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Effect of drying flow regimes on macroinvertebrates in headwater streams

Carey, Nicole (2021) Effect of drying flow regimes on macroinvertebrates in headwater streams. PhD thesis, Murdoch University.

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In many regions, global warming is causing drying in perennial streams and prolonged drying in intermittent streams. Flow regime strongly influences stream ecosystems, so changing regimes are predicted to alter stream biodiversity and function. This thesis investigated the effect of flow regime change (perennial to intermittent) on macroinvertebrate communities in headwater streams in south western Australia (SWA), a region that has already experienced substantial climatic drying. I used a multiple before-after, control-impact design where controls comprised stream reaches that remained perennial and impact reaches were perennial until 2000s and then became intermittent. Before-drying information came from Bunn’s 1985 PhD thesis and I collected after-drying data from the same reaches in 2016-2017. Many species (including SWA endemics) were lost from streams that became intermittent, which also supported drying-adapted species, including new arrivals. Regardless of flow regime, high species turnover characterised both spatial and temporal beta-diversity in assemblages. Species traits did not adequately predict persistence under intermittency. Of the 13 formerly most-common species, seven were restricted to perennially flowing streams, and only four (two mayflies, one stonefly, one amphipod) adapted their life histories to intermittency. Bunn (1985) showed that leaf-litter breakdown was moderated by macroinvertebrates in these streams. By repeating his experiment, I showed that leaf-litter breakdown processes had remained similar in intermittent and perennial streams, despite the loss of most large macroinvertebrate shredders. To survive drying, invertebrates used a similar range of drought refuges identified in other studies. Altogether, these results demonstrate profound alterations to macroinvertebrate communities in streams forced into intermittency, particularly the loss of relictual and functionally important species. Given that current understanding of traits did not predict species persistence, life history research should focus on understanding trait flexibility. Identification and protection of evolutionary refugia is urgent in regions undergoing climatic drying because substantial biodiversity loss is imminent there.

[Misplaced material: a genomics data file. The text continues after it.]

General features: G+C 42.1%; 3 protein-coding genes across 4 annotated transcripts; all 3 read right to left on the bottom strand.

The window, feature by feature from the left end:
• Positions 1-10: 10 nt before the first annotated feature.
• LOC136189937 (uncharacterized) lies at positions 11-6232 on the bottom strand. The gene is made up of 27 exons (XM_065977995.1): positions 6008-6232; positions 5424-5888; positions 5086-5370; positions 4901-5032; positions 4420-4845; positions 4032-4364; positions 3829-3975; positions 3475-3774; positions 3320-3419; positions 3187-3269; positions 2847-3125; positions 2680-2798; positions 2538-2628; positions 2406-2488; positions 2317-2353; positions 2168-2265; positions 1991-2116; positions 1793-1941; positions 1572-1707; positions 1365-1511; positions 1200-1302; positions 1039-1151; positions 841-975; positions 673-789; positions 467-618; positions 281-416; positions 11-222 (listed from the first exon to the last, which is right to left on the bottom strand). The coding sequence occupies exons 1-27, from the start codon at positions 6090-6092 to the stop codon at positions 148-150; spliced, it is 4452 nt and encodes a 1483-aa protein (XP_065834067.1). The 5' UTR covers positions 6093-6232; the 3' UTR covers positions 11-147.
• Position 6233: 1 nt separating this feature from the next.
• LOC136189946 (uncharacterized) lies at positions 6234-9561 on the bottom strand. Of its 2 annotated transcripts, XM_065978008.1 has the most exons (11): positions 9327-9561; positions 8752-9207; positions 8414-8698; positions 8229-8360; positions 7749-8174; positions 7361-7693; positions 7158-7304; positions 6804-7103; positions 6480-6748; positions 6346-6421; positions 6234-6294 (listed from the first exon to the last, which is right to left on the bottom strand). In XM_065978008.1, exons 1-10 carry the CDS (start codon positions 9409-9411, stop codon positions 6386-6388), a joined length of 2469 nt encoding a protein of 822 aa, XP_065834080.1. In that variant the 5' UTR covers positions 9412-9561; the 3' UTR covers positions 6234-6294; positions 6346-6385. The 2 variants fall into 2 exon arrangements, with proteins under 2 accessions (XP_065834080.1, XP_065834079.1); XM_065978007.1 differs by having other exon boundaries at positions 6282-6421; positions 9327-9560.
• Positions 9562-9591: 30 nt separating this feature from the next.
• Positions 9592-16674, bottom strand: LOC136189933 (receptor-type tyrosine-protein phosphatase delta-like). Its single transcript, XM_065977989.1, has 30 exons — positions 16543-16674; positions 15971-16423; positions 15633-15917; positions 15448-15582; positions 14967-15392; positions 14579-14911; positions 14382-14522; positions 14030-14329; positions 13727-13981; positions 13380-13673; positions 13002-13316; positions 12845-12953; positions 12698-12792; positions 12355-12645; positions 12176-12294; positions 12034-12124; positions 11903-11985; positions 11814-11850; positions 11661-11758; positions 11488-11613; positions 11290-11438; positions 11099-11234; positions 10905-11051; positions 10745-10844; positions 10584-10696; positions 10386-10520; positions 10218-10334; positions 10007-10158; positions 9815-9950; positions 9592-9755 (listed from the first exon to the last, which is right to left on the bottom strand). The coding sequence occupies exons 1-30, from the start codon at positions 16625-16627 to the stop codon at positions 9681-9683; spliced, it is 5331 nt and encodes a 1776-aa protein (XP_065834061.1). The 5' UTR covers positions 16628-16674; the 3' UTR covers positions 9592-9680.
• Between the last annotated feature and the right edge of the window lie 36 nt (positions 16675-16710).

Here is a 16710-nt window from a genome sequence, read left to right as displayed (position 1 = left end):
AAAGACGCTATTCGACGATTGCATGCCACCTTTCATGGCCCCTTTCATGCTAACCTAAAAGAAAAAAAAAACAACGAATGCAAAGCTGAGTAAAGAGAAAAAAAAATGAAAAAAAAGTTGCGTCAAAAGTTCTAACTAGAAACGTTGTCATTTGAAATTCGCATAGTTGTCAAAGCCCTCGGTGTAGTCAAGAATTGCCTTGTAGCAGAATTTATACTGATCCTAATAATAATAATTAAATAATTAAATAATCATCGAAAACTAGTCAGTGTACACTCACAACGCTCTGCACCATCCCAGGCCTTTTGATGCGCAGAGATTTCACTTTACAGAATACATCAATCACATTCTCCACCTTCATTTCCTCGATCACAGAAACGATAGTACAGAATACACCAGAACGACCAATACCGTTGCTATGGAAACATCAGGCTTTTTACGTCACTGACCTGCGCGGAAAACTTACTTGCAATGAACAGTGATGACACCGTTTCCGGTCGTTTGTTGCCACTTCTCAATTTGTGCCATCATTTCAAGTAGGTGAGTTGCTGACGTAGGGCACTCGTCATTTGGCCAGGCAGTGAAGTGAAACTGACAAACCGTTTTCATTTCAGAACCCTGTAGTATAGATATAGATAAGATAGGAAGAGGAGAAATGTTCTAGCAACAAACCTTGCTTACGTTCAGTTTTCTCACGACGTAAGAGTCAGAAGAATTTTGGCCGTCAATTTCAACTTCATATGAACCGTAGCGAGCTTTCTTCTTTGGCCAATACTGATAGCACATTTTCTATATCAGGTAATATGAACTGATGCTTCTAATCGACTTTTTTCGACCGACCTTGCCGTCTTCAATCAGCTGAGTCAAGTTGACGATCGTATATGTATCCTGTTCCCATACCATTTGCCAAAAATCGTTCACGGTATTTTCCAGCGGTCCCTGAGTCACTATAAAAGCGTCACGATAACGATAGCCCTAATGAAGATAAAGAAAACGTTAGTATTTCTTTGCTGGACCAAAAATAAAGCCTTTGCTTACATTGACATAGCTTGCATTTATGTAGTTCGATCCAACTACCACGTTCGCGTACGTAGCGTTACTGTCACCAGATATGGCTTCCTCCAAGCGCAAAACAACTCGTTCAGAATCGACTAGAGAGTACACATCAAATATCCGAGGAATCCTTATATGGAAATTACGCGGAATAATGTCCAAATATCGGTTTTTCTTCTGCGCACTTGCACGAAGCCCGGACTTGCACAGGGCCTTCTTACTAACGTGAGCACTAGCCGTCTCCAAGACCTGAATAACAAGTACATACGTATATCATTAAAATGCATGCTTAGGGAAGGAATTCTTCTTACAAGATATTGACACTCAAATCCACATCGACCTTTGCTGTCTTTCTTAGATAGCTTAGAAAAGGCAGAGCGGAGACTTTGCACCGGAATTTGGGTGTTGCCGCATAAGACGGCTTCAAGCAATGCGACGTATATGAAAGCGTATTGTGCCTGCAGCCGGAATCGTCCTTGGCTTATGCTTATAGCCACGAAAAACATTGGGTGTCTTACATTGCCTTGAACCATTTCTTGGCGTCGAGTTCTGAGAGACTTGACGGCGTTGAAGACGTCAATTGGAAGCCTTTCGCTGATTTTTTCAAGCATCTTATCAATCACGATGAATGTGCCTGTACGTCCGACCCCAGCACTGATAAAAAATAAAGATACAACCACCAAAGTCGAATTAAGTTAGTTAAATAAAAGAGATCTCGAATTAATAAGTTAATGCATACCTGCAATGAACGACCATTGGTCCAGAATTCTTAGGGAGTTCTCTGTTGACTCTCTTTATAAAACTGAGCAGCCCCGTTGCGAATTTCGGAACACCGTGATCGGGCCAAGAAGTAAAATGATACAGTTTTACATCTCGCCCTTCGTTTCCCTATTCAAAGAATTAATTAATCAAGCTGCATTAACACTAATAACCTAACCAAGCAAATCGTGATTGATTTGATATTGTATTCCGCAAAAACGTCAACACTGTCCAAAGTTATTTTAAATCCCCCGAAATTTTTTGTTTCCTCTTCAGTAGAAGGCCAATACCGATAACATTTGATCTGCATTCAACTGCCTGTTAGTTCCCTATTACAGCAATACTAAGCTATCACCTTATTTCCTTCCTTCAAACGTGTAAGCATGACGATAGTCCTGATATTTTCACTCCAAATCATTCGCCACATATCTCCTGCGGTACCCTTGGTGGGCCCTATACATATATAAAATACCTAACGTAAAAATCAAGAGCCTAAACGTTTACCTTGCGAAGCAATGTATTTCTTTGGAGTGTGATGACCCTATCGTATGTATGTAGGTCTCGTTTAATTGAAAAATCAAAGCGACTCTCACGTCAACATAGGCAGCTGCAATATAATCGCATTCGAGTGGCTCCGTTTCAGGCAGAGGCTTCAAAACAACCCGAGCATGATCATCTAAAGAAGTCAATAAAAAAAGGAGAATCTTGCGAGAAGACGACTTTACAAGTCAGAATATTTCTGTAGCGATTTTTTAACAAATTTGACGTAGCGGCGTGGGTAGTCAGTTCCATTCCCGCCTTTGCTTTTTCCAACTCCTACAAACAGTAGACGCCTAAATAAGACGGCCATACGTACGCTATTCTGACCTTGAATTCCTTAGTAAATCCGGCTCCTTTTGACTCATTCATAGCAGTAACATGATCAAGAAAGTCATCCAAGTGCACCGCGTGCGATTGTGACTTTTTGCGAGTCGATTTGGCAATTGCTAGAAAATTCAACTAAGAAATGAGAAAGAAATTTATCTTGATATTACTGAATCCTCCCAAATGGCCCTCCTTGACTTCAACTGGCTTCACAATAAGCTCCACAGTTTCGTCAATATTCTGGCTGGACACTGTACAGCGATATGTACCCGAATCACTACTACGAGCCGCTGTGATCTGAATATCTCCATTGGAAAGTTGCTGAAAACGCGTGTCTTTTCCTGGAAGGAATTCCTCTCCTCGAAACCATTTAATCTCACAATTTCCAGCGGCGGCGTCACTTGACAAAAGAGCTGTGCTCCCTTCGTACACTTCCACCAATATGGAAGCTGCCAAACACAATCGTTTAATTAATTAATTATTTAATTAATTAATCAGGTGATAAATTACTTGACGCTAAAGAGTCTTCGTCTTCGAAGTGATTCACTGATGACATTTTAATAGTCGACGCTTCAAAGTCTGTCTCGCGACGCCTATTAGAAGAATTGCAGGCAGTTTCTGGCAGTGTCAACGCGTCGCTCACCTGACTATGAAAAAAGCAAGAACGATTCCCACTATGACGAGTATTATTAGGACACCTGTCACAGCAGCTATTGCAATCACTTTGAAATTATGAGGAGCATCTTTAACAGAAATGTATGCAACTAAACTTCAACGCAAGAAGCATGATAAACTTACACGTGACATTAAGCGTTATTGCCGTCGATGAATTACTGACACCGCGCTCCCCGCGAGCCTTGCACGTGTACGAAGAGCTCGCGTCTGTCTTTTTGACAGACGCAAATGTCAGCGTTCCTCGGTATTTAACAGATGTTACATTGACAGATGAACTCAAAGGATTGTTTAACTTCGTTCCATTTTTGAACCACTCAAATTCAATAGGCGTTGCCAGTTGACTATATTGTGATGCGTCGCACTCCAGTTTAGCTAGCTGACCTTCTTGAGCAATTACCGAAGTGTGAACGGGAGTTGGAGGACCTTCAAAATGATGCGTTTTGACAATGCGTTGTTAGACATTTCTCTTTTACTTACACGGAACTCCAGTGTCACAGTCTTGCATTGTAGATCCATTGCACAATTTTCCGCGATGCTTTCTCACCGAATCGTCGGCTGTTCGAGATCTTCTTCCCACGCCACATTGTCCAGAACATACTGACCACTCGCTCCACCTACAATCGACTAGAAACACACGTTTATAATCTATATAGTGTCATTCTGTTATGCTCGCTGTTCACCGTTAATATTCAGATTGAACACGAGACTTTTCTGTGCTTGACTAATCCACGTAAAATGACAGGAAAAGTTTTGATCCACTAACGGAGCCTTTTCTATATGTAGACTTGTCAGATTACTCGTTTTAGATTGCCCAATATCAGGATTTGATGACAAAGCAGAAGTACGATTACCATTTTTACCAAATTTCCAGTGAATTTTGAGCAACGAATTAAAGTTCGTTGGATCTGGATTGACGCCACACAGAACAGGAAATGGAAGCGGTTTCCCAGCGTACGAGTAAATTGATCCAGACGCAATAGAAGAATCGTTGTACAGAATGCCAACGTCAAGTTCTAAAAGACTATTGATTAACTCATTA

Item Type: Thesis (PhD)
Murdoch Affiliation(s): Environmental and Conservation Sciences
United Nations SDGs: Goal 14: Life Below Water
Supervisor(s): Robson, Belinda, Chester, Edwin and Chambers, Jane
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